State papers: Request for hunger strike interviews got mixed response
AN IRISH-American historian's request for interviews over the 1980-81 hunger strikes at the Maze prison received a mixed response from Northern Ireland Office officials.
Pádraig O'Malley had made a request for a series of interviews with ministers and officials involved in the hunger strikes.
He met with NIO minister Nick Scott to discuss the matter in 1986, five years after the pivotal 1981 hunger strike in which 10 IRA and INLA men died.
But the professor's request elicited varying responses from officials, newly released files from the Public Record Office in Belfast show.
RJ Kendrick, director of prison operations at the NIO, was against offering any assistance to the project.
"We have already seen one hunger strike saga which in my view should not be allowed into our prisons," he said.
However, in a handwritten note dated July 1986, senior official SC Jackson felt that O'Malley's book "might well turn out to be a serious, not wholly unbalanced study of the 1980/81 hunger strikes".
"These were, in any view, significant events of legitimate public interest", he said.
O'Malley's request received strong backing from Nick Scott.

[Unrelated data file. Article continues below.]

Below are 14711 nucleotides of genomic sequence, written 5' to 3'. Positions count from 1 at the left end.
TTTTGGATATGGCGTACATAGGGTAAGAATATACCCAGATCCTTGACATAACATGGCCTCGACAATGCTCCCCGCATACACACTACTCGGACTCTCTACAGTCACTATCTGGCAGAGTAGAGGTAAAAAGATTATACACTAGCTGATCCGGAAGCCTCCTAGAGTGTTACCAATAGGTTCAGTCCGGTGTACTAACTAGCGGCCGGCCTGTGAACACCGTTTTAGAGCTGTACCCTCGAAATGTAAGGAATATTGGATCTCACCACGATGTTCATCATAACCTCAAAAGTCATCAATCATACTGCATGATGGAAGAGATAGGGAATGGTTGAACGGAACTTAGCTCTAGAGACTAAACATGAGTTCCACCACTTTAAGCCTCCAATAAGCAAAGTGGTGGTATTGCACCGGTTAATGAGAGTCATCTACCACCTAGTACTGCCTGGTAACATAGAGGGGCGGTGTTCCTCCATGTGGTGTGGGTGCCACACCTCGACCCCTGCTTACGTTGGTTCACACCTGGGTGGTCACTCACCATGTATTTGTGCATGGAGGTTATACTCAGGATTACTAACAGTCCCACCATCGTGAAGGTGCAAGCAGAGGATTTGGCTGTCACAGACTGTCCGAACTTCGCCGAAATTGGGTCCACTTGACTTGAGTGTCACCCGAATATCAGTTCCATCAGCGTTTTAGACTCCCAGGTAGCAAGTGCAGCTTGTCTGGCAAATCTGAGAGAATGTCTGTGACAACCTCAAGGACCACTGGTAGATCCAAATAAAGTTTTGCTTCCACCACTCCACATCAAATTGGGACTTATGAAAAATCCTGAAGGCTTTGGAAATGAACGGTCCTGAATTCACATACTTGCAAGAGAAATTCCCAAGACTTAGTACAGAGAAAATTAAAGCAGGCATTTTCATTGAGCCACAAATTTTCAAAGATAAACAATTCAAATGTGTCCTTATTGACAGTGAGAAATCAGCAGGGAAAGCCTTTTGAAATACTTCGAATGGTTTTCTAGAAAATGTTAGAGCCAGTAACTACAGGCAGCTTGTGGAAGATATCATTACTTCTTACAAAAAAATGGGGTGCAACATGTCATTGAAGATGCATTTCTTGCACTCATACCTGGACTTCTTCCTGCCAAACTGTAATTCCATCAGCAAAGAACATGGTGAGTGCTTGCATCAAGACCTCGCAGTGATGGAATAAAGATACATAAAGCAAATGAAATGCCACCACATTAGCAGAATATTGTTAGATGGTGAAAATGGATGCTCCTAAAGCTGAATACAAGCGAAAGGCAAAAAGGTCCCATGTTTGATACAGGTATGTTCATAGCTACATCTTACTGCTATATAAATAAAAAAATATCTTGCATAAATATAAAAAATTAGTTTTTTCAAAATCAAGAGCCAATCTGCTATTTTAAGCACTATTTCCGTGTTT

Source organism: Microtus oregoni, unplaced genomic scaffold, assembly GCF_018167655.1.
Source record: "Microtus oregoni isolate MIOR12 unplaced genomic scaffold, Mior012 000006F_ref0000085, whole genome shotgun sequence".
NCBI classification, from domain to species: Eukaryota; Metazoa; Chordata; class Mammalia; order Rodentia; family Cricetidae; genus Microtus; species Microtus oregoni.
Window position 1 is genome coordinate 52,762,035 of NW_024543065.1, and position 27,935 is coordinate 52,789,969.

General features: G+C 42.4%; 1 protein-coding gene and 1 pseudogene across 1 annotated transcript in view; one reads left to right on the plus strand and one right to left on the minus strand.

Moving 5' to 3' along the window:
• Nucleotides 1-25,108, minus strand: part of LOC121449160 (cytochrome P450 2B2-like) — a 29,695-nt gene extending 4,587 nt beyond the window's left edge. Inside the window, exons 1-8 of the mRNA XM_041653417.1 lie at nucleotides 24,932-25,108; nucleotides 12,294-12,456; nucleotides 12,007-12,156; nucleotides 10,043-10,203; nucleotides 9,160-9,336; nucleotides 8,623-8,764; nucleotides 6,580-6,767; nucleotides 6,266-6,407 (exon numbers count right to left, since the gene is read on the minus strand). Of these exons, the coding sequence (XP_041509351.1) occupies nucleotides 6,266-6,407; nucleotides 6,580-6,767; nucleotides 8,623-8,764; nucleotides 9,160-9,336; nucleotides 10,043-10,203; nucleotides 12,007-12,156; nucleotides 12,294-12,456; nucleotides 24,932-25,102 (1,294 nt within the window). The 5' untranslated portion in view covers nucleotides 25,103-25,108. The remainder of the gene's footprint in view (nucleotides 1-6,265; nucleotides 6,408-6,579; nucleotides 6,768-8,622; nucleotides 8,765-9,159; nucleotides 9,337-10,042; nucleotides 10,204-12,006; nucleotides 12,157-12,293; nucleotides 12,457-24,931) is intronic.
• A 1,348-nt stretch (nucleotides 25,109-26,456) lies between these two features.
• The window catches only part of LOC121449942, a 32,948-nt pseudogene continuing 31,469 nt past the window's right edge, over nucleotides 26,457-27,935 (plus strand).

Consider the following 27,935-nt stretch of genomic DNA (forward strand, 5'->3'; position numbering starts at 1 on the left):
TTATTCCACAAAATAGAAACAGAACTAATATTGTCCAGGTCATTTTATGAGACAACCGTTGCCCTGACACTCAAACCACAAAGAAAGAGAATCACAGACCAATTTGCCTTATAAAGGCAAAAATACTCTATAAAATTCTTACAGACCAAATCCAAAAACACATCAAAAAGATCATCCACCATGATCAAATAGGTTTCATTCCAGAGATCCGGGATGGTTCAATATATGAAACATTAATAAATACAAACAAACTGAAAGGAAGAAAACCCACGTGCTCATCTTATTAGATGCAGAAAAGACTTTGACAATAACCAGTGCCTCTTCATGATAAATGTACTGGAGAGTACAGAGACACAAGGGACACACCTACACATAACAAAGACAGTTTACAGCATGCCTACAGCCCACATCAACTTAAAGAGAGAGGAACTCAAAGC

He wrote to two former ministers of the hunger stikes era, former Northern Ireland prisons minister Michael Allison and his successor Lord Gowrie.
Scott wrote to Allison on August 1986 commending O'Malley's motives and academic integrity.
"[He] has worked very hard in the past to try to bring a greater level of understanding between the people of the troubled north and his impartiality and intelligence are sought out by anyone who is responsible for the political future of Ireland," he said.
As a result, arrangements were made for the Boston-based academic to interview Sir John Blelloch, the deputy under-secretary at the Ministry of Defence (MOD), who had been the key advisor to Allison during the hunger strikes.
The discussion between Blelloch and O'Malley took place at the MOD in London on September 24, 1986 and was tape-recorded.
Transcripts exist in the file as well as a detailed aide memoir from Blelloch to Sir Robert Andrew, the permanent secretary at the NIO.